Pompeo visits Israeli settlement in first by top US diplomat
The landmark visit came following his announcement of a new initiative to combat the international Palestinian-led boycott movement.
Mr Pompeo said the US would brand the boycott movement as “anti-Semitic” and cut off all funding for groups that participate in it.
Such a step could deny funding to Palestinian and international human rights groups.
Both the visit and the announcement were a parting gift to Israel from Donald Trump’s administration, which has broken with decades of US policy to endorse Israel’s claims to territory seized in war.
In a Twitter post, Pompeo confirmed his visit to the Psagot Winery, located in a settlement near Jerusalem. Reporters were not allowed to accompany him.
“Enjoyed lunch at the scenic Psagot Winery today,” he tweeted.
“Unfortunately, Psagot and other businesses have been targeted by pernicious EU labeling efforts that facilitate the boycott of Israeli companies. The U.S. stands with Israel and will not tolerate any form of delegitimization.”
The European Union opposes Israeli settlements and requires imports from the occupied territory to be labeled as such.
Mr Pompeo had earlier said he would pay a visit to the Golan Heights, which was seized by Israel in the 1967 war and later annexed in a move not recognised internationally.
He also spoke of the global anti-Israel Boycott, Divestment and Sanctions (BDS) campaign, saying the US would regard it as “anti-Semitic”.
“We will immediately take steps to identify organisations that engage in hateful BDS conduct and withdraw US government support for such groups,” he said.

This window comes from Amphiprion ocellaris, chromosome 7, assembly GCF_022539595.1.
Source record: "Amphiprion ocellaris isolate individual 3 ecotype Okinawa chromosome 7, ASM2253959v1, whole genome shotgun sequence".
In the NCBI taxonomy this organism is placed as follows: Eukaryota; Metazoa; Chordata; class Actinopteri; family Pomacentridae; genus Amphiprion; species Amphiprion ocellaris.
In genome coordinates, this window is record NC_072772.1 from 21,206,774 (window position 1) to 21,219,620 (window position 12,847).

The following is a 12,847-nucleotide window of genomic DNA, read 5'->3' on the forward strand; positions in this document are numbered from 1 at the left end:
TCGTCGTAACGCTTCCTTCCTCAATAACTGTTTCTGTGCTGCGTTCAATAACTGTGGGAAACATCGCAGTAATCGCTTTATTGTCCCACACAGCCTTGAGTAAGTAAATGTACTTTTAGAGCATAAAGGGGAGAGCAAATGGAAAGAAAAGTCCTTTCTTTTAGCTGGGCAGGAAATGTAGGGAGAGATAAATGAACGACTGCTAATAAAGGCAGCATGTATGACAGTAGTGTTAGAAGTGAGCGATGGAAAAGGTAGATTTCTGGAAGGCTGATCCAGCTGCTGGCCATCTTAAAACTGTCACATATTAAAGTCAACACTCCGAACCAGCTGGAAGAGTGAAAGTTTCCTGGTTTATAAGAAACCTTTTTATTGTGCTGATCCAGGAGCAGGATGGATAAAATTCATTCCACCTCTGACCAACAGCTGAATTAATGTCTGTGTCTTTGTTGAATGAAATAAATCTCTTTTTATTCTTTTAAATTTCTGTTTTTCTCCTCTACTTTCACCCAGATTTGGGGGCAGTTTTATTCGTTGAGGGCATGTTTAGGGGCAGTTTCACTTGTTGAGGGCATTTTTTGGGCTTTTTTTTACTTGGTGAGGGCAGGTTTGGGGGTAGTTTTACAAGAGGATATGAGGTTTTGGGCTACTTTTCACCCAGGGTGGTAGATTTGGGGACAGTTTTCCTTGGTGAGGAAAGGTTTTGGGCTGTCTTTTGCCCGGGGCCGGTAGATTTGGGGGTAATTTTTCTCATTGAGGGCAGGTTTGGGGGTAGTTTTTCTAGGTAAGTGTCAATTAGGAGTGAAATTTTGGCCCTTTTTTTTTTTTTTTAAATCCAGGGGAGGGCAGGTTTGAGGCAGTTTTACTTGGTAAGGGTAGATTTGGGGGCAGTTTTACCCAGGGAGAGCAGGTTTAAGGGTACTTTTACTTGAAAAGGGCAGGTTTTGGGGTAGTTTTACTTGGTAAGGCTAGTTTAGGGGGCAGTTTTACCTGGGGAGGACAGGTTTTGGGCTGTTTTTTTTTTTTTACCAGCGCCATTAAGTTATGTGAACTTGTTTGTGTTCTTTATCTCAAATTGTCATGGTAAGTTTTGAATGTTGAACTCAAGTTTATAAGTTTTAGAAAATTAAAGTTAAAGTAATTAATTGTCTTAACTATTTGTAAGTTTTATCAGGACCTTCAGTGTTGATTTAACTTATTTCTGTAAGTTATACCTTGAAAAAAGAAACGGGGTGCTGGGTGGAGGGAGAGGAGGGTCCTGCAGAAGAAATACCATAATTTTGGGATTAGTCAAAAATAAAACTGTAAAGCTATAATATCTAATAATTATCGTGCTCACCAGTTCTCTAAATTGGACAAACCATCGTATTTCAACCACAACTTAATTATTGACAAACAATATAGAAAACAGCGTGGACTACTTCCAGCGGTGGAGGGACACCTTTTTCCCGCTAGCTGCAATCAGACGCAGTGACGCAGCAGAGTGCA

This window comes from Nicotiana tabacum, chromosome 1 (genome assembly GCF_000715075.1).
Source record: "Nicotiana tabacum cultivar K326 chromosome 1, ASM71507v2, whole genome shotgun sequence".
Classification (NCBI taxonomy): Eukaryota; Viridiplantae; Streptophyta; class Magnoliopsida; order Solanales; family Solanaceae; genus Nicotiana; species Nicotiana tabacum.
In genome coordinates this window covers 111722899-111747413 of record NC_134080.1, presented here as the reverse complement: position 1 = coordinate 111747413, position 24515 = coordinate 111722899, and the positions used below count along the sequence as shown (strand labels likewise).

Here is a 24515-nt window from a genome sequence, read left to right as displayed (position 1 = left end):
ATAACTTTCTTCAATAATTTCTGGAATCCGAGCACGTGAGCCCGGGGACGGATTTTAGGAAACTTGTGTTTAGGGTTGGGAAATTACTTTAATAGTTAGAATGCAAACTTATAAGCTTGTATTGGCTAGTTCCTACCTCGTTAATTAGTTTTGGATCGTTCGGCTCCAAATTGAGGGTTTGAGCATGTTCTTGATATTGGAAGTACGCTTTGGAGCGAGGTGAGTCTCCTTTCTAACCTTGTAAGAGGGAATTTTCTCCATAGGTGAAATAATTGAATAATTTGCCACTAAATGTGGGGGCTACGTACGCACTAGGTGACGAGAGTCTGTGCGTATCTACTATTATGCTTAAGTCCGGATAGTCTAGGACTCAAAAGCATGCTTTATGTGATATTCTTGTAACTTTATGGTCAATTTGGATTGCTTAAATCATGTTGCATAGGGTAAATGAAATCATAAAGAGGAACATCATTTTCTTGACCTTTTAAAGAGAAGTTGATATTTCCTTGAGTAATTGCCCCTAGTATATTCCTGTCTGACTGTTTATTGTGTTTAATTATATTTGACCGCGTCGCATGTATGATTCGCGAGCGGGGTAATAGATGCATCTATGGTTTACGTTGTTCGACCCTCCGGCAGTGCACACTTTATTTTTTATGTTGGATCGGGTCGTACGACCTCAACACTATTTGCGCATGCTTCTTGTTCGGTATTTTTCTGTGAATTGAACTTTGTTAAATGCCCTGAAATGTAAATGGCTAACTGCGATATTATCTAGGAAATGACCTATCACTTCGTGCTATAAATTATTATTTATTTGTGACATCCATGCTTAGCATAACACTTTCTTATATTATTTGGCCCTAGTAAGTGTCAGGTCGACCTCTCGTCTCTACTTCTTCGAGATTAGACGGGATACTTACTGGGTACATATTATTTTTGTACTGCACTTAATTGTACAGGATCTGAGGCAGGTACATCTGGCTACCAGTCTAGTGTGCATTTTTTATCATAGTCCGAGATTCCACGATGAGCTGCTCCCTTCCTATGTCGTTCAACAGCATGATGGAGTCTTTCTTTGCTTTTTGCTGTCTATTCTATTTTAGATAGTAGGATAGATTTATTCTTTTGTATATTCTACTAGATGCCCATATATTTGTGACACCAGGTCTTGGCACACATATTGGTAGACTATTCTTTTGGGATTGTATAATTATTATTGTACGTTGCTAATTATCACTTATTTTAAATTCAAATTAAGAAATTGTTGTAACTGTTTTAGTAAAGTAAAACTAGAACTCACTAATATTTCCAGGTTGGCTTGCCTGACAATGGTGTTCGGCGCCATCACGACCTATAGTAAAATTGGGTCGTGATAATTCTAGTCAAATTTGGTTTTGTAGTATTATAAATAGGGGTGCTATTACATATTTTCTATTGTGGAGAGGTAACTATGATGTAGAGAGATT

He added that all nations should “recognise the BDS movement for the cancer that it is”.
BDS organisers cast their movement as a non-violent way of protesting Israel’s policies toward the Palestinians. The movement, modelled on South Africa’s anti-apartheid campaign, has had some limited success over the years but no impact on the Israeli economy.
Israel views BDS as an assault on its existence and has seized on statements by some supporters to accuse it of anti-Semitism. Organisers have denied these allegations.
In a statement, the BDS movement reiterated its rejection of “all forms of racism, including anti-Jewish racism”.
It accused the US and Israel of trying to silence advocacy for Palestinian rights.
“The BDS movement for Palestinian freedom, justice and equality stands with all those struggling for a more dignified, just and beautiful world,” it said.
“With our many partners, we shall resist these McCarthyite attempts to intimidate and bully Palestinian, Israeli and international human rights defenders into accepting Israeli apartheid and settler-colonialism as fate.”
Mr Pompeo did not provide additional details about the initiative and it was unclear which organisations would be at risk of losing funding.
Israelis have accused international groups like Human Rights Watch and Amnesty International of supporting BDS – allegations they deny.